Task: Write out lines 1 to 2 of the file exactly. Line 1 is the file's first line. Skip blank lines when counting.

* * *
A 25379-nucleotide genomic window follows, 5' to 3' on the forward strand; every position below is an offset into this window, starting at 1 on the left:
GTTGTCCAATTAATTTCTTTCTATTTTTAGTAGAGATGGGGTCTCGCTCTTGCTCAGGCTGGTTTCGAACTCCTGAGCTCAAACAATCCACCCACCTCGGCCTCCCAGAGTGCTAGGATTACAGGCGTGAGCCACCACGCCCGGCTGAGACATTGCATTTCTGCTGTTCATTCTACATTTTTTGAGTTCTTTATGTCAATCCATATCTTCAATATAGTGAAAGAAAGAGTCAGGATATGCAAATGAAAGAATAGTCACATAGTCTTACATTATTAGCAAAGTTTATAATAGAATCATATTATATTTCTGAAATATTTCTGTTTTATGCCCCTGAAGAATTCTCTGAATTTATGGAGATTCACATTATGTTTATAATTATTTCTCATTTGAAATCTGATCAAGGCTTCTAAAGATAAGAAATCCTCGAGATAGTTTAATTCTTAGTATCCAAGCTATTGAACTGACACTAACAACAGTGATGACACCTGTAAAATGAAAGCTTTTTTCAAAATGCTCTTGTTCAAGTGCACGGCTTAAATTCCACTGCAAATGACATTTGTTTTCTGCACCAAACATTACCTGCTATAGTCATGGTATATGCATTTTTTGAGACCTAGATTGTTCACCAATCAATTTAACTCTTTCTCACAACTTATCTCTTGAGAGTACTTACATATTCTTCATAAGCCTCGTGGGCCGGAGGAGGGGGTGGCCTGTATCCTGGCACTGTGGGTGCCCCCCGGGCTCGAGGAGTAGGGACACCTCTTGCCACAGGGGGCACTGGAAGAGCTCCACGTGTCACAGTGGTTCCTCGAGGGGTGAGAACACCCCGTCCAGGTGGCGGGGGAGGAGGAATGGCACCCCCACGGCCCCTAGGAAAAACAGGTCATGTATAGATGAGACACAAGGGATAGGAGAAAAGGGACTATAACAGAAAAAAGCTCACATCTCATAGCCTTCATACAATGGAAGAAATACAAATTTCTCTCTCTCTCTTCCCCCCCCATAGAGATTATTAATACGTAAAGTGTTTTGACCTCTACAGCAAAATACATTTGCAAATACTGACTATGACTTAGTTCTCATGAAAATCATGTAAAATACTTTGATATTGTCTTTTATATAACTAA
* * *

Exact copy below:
A 25379-nucleotide genomic window follows, 5' to 3' on the forward strand; every position below is an offset into this window, starting at 1 on the left:
GTTGTCCAATTAATTTCTTTCTATTTTTAGTAGAGATGGGGTCTCGCTCTTGCTCAGGCTGGTTTCGAACTCCTGAGCTCAAACAATCCACCCACCTCGGCCTCCCAGAGTGCTAGGATTACAGGCGTGAGCCACCACGCCCGGCTGAGACATTGCATTTCTGCTGTTCATTCTACATTTTTTGAGTTCTTTATGTCAATCCATATCTTCAATATAGTGAAAGAAAGAGTCAGGATATGCAAATGAAAGAATAGTCACATAGTCTTACATTATTAGCAAAGTTTATAATAGAATCATATTATATTTCTGAAATATTTCTGTTTTATGCCCCTGAAGAATTCTCTGAATTTATGGAGATTCACATTATGTTTATAATTATTTCTCATTTGAAATCTGATCAAGGCTTCTAAAGATAAGAAATCCTCGAGATAGTTTAATTCTTAGTATCCAAGCTATTGAACTGACACTAACAACAGTGATGACACCTGTAAAATGAAAGCTTTTTTCAAAATGCTCTTGTTCAAGTGCACGGCTTAAATTCCACTGCAAATGACATTTGTTTTCTGCACCAAACATTACCTGCTATAGTCATGGTATATGCATTTTTTGAGACCTAGATTGTTCACCAATCAATTTAACTCTTTCTCACAACTTATCTCTTGAGAGTACTTACATATTCTTCATAAGCCTCGTGGGCCGGAGGAGGGGGTGGCCTGTATCCTGGCACTGTGGGTGCCCCCCGGGCTCGAGGAGTAGGGACACCTCTTGCCACAGGGGGCACTGGAAGAGCTCCACGTGTCACAGTGGTTCCTCGAGGGGTGAGAACACCCCGTCCAGGTGGCGGGGGAGGAGGAATGGCACCCCCACGGCCCCTAGGAAAAACAGGTCATGTATAGATGAGACACAAGGGATAGGAGAAAAGGGACTATAACAGAAAAAAGCTCACATCTCATAGCCTTCATACAATGGAAGAAATACAAATTTCTCTCTCTCTCTTCCCCCCCCATAGAGATTATTAATACGTAAAGTGTTTTGACCTCTACAGCAAAATACATTTGCAAATACTGACTATGACTTAGTTCTCATGAAAATCATGTAAAATACTTTGATATTGTCTTTTATATAACTAA